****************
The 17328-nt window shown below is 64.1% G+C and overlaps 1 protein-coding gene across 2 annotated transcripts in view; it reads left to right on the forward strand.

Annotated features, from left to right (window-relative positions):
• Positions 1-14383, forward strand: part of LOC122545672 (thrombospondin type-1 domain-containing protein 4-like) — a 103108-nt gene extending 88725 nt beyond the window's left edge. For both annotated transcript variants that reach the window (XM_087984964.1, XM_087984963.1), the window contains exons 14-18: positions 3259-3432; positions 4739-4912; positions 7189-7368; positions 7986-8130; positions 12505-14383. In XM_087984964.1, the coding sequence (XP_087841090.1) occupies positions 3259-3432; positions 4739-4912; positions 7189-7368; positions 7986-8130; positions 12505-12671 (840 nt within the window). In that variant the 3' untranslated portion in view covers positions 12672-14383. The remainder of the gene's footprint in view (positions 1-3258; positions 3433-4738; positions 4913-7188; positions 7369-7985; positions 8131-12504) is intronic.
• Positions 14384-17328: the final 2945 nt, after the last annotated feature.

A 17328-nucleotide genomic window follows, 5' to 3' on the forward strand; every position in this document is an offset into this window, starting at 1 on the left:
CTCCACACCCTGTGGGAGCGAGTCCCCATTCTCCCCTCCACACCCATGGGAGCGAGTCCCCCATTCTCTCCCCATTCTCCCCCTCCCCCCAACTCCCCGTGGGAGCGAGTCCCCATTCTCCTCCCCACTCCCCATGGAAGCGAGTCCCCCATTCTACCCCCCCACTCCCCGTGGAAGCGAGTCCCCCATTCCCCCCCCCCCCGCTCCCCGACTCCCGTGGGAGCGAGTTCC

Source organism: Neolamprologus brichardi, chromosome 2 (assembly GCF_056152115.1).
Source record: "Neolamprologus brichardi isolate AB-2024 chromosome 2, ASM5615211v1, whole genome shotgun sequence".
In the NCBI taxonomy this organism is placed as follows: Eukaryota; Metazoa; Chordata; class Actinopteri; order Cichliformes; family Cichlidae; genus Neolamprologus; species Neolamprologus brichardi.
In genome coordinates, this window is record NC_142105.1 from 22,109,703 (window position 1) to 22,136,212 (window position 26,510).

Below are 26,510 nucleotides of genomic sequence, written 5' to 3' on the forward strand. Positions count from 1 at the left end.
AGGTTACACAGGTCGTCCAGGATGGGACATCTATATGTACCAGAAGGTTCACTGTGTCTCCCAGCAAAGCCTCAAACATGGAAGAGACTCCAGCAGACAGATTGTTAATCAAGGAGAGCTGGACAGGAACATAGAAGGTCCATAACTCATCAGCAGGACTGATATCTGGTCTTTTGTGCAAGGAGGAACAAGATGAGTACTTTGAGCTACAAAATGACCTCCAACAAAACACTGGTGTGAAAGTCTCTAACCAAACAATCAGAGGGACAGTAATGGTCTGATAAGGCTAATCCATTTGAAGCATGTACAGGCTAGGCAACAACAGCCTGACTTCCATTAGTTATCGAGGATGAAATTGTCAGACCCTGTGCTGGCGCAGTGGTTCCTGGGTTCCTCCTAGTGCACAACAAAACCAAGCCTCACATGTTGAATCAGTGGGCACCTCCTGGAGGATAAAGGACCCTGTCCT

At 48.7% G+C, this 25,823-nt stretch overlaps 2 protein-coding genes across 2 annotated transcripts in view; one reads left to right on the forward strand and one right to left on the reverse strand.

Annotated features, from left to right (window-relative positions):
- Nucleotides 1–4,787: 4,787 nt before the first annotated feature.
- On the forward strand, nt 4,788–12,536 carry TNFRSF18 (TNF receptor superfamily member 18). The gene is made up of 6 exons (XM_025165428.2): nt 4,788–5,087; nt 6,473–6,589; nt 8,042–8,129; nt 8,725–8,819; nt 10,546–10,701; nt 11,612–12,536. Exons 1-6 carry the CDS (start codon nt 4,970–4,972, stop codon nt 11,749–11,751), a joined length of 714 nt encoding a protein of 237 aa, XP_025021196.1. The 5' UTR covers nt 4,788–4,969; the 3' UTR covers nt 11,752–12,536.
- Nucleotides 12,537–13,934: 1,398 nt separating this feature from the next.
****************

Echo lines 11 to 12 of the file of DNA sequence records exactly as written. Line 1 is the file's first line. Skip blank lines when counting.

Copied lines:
Below are 26,510 nucleotides of genomic sequence, written 5' to 3' on the forward strand. Positions count from 1 at the left end.
AGGTTACACAGGTCGTCCAGGATGGGACATCTATATGTACCAGAAGGTTCACTGTGTCTCCCAGCAAAGCCTCAAACATGGAAGAGACTCCAGCAGACAGATTGTTAATCAAGGAGAGCTGGACAGGAACATAGAAGGTCCATAACTCATCAGCAGGACTGATATCTGGTCTTTTGTGCAAGGAGGAACAAGATGAGTACTTTGAGCTACAAAATGACCTCCAACAAAACACTGGTGTGAAAGTCTCTAACCAAACAATCAGAGGGACAGTAATGGTCTGATAAGGCTAATCCATTTGAAGCATGTACAGGCTAGGCAACAACAGCCTGACTTCCATTAGTTATCGAGGATGAAATTGTCAGACCCTGTGCTGGCGCAGTGGTTCCTGGGTTCCTCCTAGTGCACAACAAAACCAAGCCTCACATGTTGAATCAGTGGGCACCTCCTGGAGGATAAAGGACCCTGTCCT